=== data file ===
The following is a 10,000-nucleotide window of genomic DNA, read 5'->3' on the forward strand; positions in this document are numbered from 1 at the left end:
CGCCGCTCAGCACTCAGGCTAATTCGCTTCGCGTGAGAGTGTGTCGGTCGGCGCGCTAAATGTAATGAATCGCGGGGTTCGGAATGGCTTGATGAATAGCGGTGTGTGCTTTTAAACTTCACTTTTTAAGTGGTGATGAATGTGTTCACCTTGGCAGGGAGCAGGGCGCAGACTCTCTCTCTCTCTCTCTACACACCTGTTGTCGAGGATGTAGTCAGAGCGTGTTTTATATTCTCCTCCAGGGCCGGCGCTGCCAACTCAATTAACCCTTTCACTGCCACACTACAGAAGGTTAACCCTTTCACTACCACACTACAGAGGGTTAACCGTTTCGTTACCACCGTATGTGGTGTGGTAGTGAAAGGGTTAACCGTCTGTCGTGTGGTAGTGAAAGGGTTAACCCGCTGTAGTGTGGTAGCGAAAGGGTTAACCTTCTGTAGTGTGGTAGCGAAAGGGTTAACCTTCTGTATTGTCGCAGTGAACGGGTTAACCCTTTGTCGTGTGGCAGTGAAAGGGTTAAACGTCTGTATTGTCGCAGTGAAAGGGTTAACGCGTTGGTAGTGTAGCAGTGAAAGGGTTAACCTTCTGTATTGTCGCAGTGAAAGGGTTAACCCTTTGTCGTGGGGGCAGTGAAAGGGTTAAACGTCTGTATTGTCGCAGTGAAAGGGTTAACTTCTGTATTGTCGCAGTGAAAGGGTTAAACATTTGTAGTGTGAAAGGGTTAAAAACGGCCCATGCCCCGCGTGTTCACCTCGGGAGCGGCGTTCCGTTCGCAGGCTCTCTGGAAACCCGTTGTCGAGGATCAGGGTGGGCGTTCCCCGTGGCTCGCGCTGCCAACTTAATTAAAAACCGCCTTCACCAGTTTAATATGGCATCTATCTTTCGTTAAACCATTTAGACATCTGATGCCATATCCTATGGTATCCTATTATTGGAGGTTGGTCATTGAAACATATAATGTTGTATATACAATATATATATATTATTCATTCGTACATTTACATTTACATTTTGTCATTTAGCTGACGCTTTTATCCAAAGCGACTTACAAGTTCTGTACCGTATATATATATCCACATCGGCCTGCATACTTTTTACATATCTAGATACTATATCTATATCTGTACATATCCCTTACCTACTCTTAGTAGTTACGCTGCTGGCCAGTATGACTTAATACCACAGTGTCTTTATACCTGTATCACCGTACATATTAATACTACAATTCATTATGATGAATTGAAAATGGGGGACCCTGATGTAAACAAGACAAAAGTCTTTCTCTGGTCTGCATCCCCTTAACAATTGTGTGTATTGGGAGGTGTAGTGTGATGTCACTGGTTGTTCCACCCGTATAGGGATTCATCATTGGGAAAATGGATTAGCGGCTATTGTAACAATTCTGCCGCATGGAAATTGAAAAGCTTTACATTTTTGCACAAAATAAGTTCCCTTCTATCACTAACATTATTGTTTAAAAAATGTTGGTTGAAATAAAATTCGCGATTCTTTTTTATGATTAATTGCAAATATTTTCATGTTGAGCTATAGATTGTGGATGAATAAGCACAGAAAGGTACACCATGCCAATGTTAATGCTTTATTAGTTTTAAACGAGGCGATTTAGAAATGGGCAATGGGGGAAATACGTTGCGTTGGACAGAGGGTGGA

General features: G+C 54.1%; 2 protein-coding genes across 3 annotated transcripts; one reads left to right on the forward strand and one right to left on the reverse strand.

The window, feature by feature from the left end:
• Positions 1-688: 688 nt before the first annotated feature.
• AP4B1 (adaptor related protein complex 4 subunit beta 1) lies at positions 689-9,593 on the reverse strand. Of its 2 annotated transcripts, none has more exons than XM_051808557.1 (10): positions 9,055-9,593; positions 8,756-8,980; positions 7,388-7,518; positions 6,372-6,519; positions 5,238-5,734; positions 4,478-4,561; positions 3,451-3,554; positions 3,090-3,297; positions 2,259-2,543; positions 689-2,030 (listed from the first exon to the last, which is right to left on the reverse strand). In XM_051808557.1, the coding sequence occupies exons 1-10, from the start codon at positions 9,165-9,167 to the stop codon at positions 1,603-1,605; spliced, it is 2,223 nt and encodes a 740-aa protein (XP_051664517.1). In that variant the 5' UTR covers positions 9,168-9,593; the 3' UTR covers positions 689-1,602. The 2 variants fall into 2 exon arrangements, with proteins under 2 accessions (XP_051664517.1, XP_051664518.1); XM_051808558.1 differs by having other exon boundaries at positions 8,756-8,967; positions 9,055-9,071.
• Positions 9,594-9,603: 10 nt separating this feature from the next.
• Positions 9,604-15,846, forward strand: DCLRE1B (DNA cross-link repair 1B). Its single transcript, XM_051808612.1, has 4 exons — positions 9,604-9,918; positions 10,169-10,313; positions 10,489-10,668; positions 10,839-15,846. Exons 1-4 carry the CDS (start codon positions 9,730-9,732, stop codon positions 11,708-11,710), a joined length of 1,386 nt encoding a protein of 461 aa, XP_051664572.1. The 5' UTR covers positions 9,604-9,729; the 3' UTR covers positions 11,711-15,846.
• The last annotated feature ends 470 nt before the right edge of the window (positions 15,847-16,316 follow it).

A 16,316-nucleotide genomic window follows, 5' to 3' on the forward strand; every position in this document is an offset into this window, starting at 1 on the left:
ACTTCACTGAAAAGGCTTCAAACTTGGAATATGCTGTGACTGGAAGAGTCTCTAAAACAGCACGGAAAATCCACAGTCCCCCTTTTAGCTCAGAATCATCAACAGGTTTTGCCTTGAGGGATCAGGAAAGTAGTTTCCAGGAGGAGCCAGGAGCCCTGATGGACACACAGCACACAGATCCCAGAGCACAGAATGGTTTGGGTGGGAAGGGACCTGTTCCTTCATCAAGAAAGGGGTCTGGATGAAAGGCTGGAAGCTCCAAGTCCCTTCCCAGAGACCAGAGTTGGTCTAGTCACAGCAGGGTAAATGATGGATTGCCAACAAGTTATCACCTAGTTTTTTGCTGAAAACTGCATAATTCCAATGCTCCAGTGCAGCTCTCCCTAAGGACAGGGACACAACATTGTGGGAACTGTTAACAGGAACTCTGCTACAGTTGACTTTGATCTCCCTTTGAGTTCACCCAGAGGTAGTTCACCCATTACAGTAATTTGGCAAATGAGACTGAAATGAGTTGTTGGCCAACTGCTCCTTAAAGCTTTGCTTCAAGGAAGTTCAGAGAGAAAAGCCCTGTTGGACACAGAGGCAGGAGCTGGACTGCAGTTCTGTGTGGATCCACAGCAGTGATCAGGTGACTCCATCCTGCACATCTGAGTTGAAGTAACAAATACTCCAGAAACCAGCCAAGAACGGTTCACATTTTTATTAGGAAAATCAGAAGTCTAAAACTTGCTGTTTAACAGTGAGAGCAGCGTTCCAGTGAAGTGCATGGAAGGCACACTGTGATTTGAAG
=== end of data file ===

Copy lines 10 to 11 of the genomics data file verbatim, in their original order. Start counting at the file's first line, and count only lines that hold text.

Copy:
A 16,316-nucleotide genomic window follows, 5' to 3' on the forward strand; every position in this document is an offset into this window, starting at 1 on the left:
ACTTCACTGAAAAGGCTTCAAACTTGGAATATGCTGTGACTGGAAGAGTCTCTAAAACAGCACGGAAAATCCACAGTCCCCCTTTTAGCTCAGAATCATCAACAGGTTTTGCCTTGAGGGATCAGGAAAGTAGTTTCCAGGAGGAGCCAGGAGCCCTGATGGACACACAGCACACAGATCCCAGAGCACAGAATGGTTTGGGTGGGAAGGGACCTGTTCCTTCATCAAGAAAGGGGTCTGGATGAAAGGCTGGAAGCTCCAAGTCCCTTCCCAGAGACCAGAGTTGGTCTAGTCACAGCAGGGTAAATGATGGATTGCCAACAAGTTATCACCTAGTTTTTTGCTGAAAACTGCATAATTCCAATGCTCCAGTGCAGCTCTCCCTAAGGACAGGGACACAACATTGTGGGAACTGTTAACAGGAACTCTGCTACAGTTGACTTTGATCTCCCTTTGAGTTCACCCAGAGGTAGTTCACCCATTACAGTAATTTGGCAAATGAGACTGAAATGAGTTGTTGGCCAACTGCTCCTTAAAGCTTTGCTTCAAGGAAGTTCAGAGAGAAAAGCCCTGTTGGACACAGAGGCAGGAGCTGGACTGCAGTTCTGTGTGGATCCACAGCAGTGATCAGGTGACTCCATCCTGCACATCTGAGTTGAAGTAACAAATACTCCAGAAACCAGCCAAGAACGGTTCACATTTTTATTAGGAAAATCAGAAGTCTAAAACTTGCTGTTTAACAGTGAGAGCAGCGTTCCAGTGAAGTGCATGGAAGGCACACTGTGATTTGAAG